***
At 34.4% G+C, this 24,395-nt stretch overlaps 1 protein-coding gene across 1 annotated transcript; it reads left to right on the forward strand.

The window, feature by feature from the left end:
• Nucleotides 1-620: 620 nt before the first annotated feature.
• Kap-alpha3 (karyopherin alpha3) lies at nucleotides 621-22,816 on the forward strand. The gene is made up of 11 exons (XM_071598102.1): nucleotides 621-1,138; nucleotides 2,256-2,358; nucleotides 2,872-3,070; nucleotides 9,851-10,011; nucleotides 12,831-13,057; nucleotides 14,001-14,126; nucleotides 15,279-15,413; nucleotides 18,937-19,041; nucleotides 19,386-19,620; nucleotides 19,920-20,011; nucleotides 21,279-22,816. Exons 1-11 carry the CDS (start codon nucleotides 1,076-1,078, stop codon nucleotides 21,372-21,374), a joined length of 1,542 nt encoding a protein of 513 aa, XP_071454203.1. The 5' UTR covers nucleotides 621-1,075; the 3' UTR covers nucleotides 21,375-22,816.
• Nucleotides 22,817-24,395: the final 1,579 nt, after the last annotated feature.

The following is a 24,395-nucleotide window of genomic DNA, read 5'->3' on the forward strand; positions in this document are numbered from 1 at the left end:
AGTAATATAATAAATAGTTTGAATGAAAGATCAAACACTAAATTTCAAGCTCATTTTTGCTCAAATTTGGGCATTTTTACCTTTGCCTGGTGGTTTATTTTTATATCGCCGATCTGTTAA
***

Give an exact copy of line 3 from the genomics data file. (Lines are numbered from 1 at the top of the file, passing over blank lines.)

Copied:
• Nucleotides 1-620: 620 nt before the first annotated feature.